Anthony's Film Review

The Pursuit of Happyness (2006)

The rags-to-riches concept is nothing new, but the casting choice for lead actor is its strongest point...

If Will Smith were not the star of The Pursuit of Happyness (the misspelling is intentional), I don't think the film would be the same. You can have an actor with an impressive number of Academy Awards earned or an actor who has power with the box-office gross, but I think the best kind of actor for a role is one who can relate to it well. Christopher Gardner, the main character of the film, is both a man struggling to move up in America and also a loving father. Will Smith is also someone who struggled to get to where he is now, a journey from Philadelphia into Hollywood with rap music, a hit TV sitcom, and movie roles. And he's certainly a family man from what I know of him. With all of this, he's a natural choice for the principal role.

The themes of this film are clear just from knowing what it's about. They are nothing more than the themes well exemplified by the 19th-century American writer Horatio Alger, Jr.: achieving the American dream through hard work, courage, and determination. Many people may not have heard about Alger, but the pursuit of happiness is something just about all of us understand through experience. Our families, both living members as well as our ancestors, have endured some kind of struggle and sacrifice to better the lives of themselves and their children. Many of us are doing the same for the next generation after us. Whether you are an immigrant or born into America's working class, this is something we can all relate to.

This rags-to-riches story takes place in San Francisco, 1981. Chris Gardner lives in an apartment with a wife and 5-year-old son, also named Chris. While she works in laundry, Gardner earns his income with a risky profession: selling portable bone density scanners to doctors. Any salesman pitching products that are hard to sell because potential clients see them as useless face a great deal of stress when their sales are poor. For Gardner, selling one scanner could pay for rent and food for a month, but it's no good when there is no sale. That is when things begin to spiral downhill.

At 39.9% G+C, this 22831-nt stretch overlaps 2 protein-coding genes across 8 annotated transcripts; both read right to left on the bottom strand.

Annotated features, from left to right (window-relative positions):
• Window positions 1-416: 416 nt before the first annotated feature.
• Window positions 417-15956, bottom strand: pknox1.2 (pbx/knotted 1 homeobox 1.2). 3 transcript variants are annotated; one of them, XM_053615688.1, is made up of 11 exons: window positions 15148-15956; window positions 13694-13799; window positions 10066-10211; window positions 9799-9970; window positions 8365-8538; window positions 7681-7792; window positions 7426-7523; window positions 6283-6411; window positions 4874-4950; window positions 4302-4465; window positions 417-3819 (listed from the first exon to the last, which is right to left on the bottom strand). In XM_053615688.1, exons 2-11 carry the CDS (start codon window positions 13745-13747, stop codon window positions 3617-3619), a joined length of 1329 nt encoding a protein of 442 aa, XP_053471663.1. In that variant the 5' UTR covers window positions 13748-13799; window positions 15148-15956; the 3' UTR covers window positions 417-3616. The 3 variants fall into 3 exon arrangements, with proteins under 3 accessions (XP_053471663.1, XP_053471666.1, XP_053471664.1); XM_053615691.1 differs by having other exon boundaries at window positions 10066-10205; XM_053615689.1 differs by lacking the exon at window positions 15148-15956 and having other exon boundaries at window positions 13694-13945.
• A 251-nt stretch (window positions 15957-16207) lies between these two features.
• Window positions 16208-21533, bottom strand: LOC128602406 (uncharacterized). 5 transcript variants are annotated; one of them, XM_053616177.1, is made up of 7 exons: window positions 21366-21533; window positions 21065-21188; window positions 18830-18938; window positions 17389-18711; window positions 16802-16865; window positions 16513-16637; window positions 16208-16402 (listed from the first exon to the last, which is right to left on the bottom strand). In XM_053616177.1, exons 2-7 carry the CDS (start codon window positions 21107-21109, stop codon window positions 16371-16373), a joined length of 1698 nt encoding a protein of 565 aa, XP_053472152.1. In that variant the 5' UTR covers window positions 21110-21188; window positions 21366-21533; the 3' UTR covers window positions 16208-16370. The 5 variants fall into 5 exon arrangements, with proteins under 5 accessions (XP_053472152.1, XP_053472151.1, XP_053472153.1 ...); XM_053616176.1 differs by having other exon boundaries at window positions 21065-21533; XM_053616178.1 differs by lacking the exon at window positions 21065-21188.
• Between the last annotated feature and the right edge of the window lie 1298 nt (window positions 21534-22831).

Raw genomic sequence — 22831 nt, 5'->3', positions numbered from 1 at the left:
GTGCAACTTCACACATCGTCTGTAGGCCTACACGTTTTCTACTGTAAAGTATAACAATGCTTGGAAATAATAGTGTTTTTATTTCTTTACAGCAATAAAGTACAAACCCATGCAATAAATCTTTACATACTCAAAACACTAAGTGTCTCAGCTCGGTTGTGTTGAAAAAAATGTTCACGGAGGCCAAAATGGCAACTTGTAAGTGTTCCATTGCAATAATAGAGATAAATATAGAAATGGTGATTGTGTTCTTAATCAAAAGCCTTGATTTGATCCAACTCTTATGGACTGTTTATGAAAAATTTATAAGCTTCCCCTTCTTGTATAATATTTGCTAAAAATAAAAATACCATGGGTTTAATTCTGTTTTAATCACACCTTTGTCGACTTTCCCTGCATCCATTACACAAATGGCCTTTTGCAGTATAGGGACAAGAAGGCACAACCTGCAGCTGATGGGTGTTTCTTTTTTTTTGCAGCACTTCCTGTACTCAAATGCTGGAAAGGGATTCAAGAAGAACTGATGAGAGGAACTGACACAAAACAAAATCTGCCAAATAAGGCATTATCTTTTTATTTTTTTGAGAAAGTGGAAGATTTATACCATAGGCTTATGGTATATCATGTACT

While Gardner does fill out an application for an internship at a stock brokerage firm, the training program enrolls only twenty interns, trains them for six months, and picks only one to hire for a full-time paid position. It's not a quick fix for his problems, but it's his only one. Meanwhile, he still has to deal with eviction from his apartment, parking tickets, and moments where major consequences could ensue if little but seemingly important chances to reach his goal aren't taken (e.g., being asked by the trainer to fetch some coffee). Then there's the bone scanners. He carries one around like businessman would with a briefcase, because selling just one could make a huge difference for him.

All of this occurs with his son Chris by his side. When Gardner's wife leaves him, they fight over who gets custody of Chris, and despite the fact that he's the one with more financial insecurity, he takes care of Chris out of fatherly love. Someone told me that the real Gardner did this out of not wanting to do what his father did. If it's true, then I think it's an admirable decision. In any event, it's not just Will Smith as Gardner who brings power to the film. It's also Jaden Smith, one of Will's real-life children, as little Chris who does the same. He does it with a genuine performance as an innocent child having no choice but to watch his father's struggle. The two actors already being in the same family really helps.

Overall, the film is a pretty good one. If you do see it, look out for the scene on top of a hill in San Francisco. The real Christopher Gardner walks by, as both a thanks to Will Smith for portraying him and as an inspiration for us all to strive long and hard like he did.

Anthony's Rating:

For more information about The Pursuit of Happyness, visit the Internet Movie Database.


Film Reviews

Other Reviews



About AFR



RSS Feed

Privacy Policy

E-mail Anthony